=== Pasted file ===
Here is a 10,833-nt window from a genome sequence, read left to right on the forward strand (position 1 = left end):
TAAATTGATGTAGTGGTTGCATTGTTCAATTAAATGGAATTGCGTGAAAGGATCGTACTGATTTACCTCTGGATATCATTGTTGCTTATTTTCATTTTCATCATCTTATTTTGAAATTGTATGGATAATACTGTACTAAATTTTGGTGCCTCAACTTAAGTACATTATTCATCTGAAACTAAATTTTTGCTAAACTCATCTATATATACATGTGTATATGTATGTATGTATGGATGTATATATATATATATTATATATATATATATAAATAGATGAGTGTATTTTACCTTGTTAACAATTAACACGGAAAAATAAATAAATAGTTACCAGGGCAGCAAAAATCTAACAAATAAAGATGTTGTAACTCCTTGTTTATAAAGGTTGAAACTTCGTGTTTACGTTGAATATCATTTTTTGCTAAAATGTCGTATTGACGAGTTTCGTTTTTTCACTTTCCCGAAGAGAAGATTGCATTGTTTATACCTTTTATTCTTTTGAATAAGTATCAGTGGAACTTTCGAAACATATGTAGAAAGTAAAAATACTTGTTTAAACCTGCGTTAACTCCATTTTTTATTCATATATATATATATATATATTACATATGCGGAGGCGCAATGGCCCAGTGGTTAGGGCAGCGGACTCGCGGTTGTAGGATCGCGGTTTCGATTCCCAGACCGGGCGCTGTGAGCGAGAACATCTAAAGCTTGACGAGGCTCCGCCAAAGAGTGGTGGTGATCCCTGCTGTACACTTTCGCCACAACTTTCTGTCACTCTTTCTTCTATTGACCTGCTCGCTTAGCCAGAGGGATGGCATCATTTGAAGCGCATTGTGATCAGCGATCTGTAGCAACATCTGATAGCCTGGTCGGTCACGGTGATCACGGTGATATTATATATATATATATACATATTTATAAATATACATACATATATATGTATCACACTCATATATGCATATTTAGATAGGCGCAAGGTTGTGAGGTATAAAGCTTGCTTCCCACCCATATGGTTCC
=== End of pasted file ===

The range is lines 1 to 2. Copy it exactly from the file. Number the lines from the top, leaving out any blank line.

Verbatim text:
Here is a 10,833-nt window from a genome sequence, read left to right on the forward strand (position 1 = left end):
TAAATTGATGTAGTGGTTGCATTGTTCAATTAAATGGAATTGCGTGAAAGGATCGTACTGATTTACCTCTGGATATCATTGTTGCTTATTTTCATTTTCATCATCTTATTTTGAAATTGTATGGATAATACTGTACTAAATTTTGGTGCCTCAACTTAAGTACATTATTCATCTGAAACTAAATTTTTGCTAAACTCATCTATATATACATGTGTATATGTATGTATGTATGGATGTATATATATATATATTATATATATATATATAAATAGATGAGTGTATTTTACCTTGTTAACAATTAACACGGAAAAATAAATAAATAGTTACCAGGGCAGCAAAAATCTAACAAATAAAGATGTTGTAACTCCTTGTTTATAAAGGTTGAAACTTCGTGTTTACGTTGAATATCATTTTTTGCTAAAATGTCGTATTGACGAGTTTCGTTTTTTCACTTTCCCGAAGAGAAGATTGCATTGTTTATACCTTTTATTCTTTTGAATAAGTATCAGTGGAACTTTCGAAACATATGTAGAAAGTAAAAATACTTGTTTAAACCTGCGTTAACTCCATTTTTTATTCATATATATATATATATATATTACATATGCGGAGGCGCAATGGCCCAGTGGTTAGGGCAGCGGACTCGCGGTTGTAGGATCGCGGTTTCGATTCCCAGACCGGGCGCTGTGAGCGAGAACATCTAAAGCTTGACGAGGCTCCGCCAAAGAGTGGTGGTGATCCCTGCTGTACACTTTCGCCACAACTTTCTGTCACTCTTTCTTCTATTGACCTGCTCGCTTAGCCAGAGGGATGGCATCATTTGAAGCGCATTGTGATCAGCGATCTGTAGCAACATCTGATAGCCTGGTCGGTCACGGTGATCACGGTGATATTATATATATATATATACATATTTATAAATATACATACATATATATGTATCACACTCATATATGCATATTTAGATAGGCGCAAGGTTGTGAGGTATAAAGCTTGCTTCCCACCCATATGGTTCC